Gregory Oliver Hines, an American tap dancer, singer, actor, and choreographer, was a major figure in the revitalization of tap dancing in the late twentieth century. Hines was born on February 14, 1946, in New York City, New York, the son of Alma Lola and Maurice Robert Hines. Robert Hines was a dancer, actor, and musician.
Gregory Hines became involved in the entertainment business at an early age when he and his older brother Maurice took up tap dancing. Gregory and Maurice studied tap dance with master tap dancer Henry Le Tang. They became known as “The Hines Kids,” and they danced and performed at the Apollo Theater, learning and gaining knowledge from famous performers like the Nicholas Brothers and Sandman Sims. They made their first Broadway appearance in 1954 in the musical The Girl in Pink Tights. As the brothers grew older, they changed their professional name to “The Hines Brothers,” and after their father joined the group as a drummer in 1963, they changed their name again to “Hines, Hines, and Dad.”
Over the next decade, the group performed in numerous nightclubs and made appearances on the Ed Sullivan and Johnny Carson shows. They also performed in European venues such as the London Palladium. In 1968 Gregory Hines married the dance therapist, Patricia Panella. The couple had a daughter, Daria, in 1970, but the marriage ended in divorce in 1973. That same year, Hines left the group “Hines, Hines, and Dad” after differences with his brother. Gregory Hines moved to Venice Beach, California, and formed the jazz rock band Severance.
Hines return to New York in 1978 where he launched a Broadway career. He was nominated for Tony Awards for his Broadway performances in as Eubie Blake in Eubie! (1979); for Comin’ Uptown (1980), an African American retelling of A Christmas Carol; and for Sophisticated Ladies (1981). Hines finally won a Tony Award in 1992 for his portrayal of jazz composer Jelly Roll Morton in George C. Wolfe’s musical Jelly’s Last Jam.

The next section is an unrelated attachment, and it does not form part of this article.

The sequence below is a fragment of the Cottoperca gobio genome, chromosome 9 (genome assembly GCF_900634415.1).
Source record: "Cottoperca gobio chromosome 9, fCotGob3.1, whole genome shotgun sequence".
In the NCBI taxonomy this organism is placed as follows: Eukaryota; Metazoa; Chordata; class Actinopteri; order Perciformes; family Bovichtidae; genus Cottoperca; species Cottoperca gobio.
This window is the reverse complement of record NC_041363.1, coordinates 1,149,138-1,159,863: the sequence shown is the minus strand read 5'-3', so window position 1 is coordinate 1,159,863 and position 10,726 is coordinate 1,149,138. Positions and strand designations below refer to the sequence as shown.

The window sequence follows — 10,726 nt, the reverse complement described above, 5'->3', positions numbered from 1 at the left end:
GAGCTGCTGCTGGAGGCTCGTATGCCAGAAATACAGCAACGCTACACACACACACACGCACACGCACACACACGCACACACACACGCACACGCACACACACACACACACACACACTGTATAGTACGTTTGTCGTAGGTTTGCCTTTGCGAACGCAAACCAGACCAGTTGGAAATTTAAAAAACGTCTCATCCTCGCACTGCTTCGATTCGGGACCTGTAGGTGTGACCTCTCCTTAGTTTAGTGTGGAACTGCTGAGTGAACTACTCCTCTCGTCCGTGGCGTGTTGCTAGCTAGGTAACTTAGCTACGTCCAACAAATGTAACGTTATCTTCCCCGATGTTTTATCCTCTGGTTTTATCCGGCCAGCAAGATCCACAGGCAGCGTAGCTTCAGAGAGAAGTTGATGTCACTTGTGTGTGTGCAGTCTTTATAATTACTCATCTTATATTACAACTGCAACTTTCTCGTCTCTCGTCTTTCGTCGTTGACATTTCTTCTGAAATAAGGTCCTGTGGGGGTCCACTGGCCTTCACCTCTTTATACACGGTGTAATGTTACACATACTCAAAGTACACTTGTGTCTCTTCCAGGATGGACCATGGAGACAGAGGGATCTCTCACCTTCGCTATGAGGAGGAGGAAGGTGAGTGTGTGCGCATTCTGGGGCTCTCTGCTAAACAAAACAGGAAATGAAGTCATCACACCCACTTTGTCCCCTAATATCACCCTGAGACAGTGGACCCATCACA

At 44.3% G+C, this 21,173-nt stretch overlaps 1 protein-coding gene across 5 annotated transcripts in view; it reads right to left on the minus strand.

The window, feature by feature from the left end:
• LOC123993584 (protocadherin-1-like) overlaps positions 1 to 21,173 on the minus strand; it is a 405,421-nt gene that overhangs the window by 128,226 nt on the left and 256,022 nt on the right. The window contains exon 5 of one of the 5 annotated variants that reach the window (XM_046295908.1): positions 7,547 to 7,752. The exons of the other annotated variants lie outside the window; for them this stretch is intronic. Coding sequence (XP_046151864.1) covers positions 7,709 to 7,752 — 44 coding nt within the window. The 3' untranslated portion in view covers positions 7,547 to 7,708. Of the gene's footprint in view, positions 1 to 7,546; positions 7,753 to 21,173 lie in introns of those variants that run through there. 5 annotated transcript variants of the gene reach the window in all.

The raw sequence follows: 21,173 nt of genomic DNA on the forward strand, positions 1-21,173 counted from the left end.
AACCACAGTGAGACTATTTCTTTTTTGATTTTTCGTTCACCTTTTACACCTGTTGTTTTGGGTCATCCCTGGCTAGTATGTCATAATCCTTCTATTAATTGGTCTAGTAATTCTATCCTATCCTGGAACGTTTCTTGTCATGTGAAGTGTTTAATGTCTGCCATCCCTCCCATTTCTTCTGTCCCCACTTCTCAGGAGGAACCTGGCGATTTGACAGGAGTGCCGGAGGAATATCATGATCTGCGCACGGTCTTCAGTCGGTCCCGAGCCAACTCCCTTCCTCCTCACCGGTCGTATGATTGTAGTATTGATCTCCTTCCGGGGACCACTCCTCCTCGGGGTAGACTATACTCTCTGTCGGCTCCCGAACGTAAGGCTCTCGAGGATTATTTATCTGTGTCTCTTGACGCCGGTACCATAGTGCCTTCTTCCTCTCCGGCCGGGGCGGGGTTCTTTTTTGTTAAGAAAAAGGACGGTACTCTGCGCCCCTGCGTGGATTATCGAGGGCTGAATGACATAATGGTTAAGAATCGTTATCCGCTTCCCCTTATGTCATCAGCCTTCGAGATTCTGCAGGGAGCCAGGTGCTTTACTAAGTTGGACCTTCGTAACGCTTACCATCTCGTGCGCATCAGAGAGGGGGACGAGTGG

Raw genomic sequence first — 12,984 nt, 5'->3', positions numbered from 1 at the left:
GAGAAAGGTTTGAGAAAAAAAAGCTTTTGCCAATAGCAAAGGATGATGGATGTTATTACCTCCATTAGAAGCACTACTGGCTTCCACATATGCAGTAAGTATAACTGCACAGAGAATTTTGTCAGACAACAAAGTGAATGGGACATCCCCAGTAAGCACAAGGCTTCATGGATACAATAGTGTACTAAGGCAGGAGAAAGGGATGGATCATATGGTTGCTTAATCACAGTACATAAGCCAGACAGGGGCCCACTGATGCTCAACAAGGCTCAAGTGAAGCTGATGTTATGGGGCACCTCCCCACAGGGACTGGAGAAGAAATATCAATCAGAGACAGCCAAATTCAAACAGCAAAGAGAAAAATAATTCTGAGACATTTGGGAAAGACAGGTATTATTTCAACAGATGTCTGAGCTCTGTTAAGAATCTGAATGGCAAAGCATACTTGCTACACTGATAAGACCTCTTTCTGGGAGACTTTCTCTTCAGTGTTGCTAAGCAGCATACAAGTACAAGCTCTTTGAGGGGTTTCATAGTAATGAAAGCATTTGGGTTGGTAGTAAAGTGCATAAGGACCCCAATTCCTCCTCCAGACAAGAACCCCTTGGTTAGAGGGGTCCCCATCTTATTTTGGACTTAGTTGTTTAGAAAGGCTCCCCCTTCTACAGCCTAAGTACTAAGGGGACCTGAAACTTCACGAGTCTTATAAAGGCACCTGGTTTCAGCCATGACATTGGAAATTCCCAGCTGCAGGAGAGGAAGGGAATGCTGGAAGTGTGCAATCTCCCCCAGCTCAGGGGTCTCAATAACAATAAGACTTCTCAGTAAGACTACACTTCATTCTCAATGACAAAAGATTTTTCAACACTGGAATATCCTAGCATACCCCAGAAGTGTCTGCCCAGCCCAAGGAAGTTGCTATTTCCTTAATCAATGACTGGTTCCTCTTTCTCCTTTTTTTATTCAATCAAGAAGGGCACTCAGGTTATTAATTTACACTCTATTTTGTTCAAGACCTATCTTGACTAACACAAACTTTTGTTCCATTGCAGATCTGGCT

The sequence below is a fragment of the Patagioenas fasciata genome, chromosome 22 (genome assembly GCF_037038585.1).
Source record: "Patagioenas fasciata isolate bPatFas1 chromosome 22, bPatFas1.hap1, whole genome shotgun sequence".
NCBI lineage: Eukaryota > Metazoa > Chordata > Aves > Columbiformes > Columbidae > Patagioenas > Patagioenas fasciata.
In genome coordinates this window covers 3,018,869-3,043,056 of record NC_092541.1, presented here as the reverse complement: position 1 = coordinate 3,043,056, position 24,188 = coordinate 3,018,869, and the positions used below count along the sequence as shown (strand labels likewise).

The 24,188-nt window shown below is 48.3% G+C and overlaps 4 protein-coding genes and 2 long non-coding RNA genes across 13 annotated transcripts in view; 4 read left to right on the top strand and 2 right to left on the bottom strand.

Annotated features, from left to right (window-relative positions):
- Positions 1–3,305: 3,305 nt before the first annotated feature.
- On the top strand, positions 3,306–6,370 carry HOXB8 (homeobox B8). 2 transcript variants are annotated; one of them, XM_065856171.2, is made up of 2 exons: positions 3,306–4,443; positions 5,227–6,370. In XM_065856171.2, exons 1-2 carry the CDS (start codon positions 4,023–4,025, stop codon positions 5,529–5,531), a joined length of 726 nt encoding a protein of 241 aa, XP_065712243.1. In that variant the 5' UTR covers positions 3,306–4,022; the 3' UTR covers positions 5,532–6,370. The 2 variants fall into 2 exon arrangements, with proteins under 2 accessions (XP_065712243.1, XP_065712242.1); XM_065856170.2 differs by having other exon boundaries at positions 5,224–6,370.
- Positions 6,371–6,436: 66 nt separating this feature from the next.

Hines also had a film career in which he acted in movies like Mel Brooks’s History of the World: Part I (1981) in which he played the part of a Roman slave, replacing comedian Richard Pryor. He also appeared in Wolfen (1981) with Albert Finney, Deal of the Century (1983) with Chevy Chase, The Cotton Club (1984), White Nights (1985), Running Scared (1986), and Waiting to Exhale (1995). Hines directed the film Bleeding Hearts in 1994.
Hines’s television credits include his 1989 special Tap Dance in America for which he received an Emmy nomination. Hines also starred in The Gregory Hines Show (1997), Will and Grace, and Bill Cosby’s Little Bill for which he won a daytime Emmy. The National Association of the Advancement of Colored People (NAACP) gave him awards for his leading role based on the career and life of Bill “Bojangles” Robinson.
Hines wrote several books, including a biography of the Nicholas brothers, the dance duo who enjoyed success in the 1930s and 1940s. Hines also co-wrote a song called “There’s Nothing Better Than Love” with singer Luther Vandross and released his own album in 1987.
Hines married again in 1981 to Pamela Koslow. The couple had a son, and he raised a stepdaughter with her. Their marriage ended in 2000. Gregory Hines died of liver cancer on August 9, 2003, in New York City at age of fifty-seven.